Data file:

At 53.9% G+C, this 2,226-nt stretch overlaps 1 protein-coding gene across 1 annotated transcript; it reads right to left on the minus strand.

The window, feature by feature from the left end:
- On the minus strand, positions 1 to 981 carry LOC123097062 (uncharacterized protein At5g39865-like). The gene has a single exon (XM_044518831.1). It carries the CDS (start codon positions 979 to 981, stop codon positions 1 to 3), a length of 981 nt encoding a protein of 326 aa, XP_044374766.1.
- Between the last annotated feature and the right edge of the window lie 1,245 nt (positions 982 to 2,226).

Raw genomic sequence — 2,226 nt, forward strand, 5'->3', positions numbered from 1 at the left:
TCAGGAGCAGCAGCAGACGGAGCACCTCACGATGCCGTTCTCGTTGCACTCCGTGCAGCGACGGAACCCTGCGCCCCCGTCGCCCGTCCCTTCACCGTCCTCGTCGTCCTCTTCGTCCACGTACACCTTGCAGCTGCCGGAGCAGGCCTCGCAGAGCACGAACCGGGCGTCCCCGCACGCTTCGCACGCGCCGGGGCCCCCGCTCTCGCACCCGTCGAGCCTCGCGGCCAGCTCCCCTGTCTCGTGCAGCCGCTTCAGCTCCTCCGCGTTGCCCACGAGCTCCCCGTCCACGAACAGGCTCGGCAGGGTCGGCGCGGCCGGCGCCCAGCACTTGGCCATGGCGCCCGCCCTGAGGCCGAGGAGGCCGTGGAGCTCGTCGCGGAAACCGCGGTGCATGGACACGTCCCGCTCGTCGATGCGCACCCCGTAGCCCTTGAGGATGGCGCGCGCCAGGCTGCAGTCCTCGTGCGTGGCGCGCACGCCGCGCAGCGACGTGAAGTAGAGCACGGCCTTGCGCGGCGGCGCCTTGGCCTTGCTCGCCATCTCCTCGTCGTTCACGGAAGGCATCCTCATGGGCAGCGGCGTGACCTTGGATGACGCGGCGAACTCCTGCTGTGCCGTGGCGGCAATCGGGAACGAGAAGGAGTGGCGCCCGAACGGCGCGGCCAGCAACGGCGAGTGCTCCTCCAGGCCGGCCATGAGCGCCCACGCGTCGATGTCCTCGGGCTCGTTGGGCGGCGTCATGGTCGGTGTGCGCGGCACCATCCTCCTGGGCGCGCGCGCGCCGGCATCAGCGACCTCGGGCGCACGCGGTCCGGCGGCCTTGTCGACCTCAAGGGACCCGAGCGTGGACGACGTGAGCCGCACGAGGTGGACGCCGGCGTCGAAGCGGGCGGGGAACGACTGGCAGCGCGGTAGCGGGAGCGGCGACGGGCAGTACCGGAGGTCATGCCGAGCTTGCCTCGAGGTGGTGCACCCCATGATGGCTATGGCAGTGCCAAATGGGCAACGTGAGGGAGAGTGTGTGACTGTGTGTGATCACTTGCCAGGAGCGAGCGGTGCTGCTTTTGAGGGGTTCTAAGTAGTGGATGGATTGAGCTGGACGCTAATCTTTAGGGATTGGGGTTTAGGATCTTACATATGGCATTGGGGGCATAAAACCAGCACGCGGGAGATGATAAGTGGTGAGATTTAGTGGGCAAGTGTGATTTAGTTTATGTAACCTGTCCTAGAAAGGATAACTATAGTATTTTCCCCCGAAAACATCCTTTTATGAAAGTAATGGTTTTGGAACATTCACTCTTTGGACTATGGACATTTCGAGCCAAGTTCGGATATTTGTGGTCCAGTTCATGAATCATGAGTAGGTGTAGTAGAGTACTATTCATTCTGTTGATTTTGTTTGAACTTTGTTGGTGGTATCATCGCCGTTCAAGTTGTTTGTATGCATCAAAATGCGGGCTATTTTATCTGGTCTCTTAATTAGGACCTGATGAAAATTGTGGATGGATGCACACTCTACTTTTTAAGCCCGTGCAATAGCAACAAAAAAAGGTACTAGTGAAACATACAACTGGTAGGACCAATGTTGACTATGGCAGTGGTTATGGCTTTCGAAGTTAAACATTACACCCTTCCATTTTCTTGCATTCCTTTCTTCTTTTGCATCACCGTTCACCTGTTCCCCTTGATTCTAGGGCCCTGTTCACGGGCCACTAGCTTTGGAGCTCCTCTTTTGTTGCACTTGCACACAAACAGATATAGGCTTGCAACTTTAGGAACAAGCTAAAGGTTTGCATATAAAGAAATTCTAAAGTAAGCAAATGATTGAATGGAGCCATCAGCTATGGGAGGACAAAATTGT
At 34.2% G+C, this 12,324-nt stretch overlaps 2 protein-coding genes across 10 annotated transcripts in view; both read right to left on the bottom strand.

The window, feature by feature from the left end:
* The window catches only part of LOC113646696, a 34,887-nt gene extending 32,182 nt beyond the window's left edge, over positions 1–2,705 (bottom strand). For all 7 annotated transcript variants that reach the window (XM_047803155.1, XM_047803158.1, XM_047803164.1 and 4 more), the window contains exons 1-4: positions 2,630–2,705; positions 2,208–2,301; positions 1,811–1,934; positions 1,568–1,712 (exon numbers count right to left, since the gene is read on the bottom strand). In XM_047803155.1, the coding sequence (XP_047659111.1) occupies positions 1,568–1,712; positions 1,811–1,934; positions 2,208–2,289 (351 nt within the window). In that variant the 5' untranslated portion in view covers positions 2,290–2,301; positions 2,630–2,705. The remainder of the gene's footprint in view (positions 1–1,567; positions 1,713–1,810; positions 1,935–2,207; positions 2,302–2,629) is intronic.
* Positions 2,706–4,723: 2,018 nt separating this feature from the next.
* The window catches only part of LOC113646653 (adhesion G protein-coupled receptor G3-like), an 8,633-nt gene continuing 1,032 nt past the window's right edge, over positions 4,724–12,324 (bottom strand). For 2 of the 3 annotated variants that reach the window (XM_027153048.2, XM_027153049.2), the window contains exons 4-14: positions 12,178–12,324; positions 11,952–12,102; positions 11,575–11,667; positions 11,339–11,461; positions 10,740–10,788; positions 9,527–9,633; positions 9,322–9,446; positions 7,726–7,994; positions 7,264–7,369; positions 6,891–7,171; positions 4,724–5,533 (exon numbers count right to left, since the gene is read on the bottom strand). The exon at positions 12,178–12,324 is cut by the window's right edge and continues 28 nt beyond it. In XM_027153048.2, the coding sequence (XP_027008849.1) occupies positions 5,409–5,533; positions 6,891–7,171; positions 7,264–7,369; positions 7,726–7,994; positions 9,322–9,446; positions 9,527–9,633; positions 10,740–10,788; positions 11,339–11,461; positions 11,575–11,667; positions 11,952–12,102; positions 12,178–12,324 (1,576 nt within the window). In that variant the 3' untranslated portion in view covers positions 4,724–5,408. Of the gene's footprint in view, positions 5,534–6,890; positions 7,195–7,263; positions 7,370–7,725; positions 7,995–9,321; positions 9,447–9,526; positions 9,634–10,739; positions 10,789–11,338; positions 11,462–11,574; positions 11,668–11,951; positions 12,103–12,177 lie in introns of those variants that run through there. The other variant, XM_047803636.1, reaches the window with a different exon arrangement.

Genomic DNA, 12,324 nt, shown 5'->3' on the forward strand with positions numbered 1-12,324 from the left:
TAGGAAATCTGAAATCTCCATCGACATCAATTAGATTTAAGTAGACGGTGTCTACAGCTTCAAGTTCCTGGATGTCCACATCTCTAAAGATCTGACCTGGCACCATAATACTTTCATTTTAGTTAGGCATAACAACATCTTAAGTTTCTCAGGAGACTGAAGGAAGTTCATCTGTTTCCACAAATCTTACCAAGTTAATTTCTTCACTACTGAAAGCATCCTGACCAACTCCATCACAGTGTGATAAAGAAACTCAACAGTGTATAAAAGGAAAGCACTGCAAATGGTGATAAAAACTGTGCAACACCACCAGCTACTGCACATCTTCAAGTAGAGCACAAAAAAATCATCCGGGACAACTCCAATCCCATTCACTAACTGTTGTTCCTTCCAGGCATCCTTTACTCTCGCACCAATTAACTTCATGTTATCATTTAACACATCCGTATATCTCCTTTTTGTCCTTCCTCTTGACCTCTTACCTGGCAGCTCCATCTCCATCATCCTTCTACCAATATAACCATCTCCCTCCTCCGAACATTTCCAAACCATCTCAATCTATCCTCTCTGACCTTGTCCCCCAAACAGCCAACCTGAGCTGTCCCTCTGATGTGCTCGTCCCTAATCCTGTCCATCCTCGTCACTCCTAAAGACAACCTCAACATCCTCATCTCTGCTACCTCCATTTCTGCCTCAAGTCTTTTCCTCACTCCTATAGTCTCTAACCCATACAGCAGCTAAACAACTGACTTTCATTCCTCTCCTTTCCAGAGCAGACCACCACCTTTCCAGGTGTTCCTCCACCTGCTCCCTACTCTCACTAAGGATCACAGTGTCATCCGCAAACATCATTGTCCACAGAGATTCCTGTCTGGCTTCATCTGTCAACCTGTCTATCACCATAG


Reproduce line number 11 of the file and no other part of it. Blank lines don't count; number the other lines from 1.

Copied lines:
* The window catches only part of LOC113646653 (adhesion G protein-coupled receptor G3-like), an 8,633-nt gene continuing 1,032 nt past the window's right edge, over positions 4,724–12,324 (bottom strand). For 2 of the 3 annotated variants that reach the window (XM_027153048.2, XM_027153049.2), the window contains exons 4-14: positions 12,178–12,324; positions 11,952–12,102; positions 11,575–11,667; positions 11,339–11,461; positions 10,740–10,788; positions 9,527–9,633; positions 9,322–9,446; positions 7,726–7,994; positions 7,264–7,369; positions 6,891–7,171; positions 4,724–5,533 (exon numbers count right to left, since the gene is read on the bottom strand). The exon at positions 12,178–12,324 is cut by the window's right edge and continues 28 nt beyond it. In XM_027153048.2, the coding sequence (XP_027008849.1) occupies positions 5,409–5,533; positions 6,891–7,171; positions 7,264–7,369; positions 7,726–7,994; positions 9,322–9,446; positions 9,527–9,633; positions 10,740–10,788; positions 11,339–11,461; positions 11,575–11,667; positions 11,952–12,102; positions 12,178–12,324 (1,576 nt within the window). In that variant the 3' untranslated portion in view covers positions 4,724–5,408. Of the gene's footprint in view, positions 5,534–6,890; positions 7,195–7,263; positions 7,370–7,725; positions 7,995–9,321; positions 9,447–9,526; positions 9,634–10,739; positions 10,789–11,338; positions 11,462–11,574; positions 11,668–11,951; positions 12,103–12,177 lie in introns of those variants that run through there. The other variant, XM_047803636.1, reaches the window with a different exon arrangement.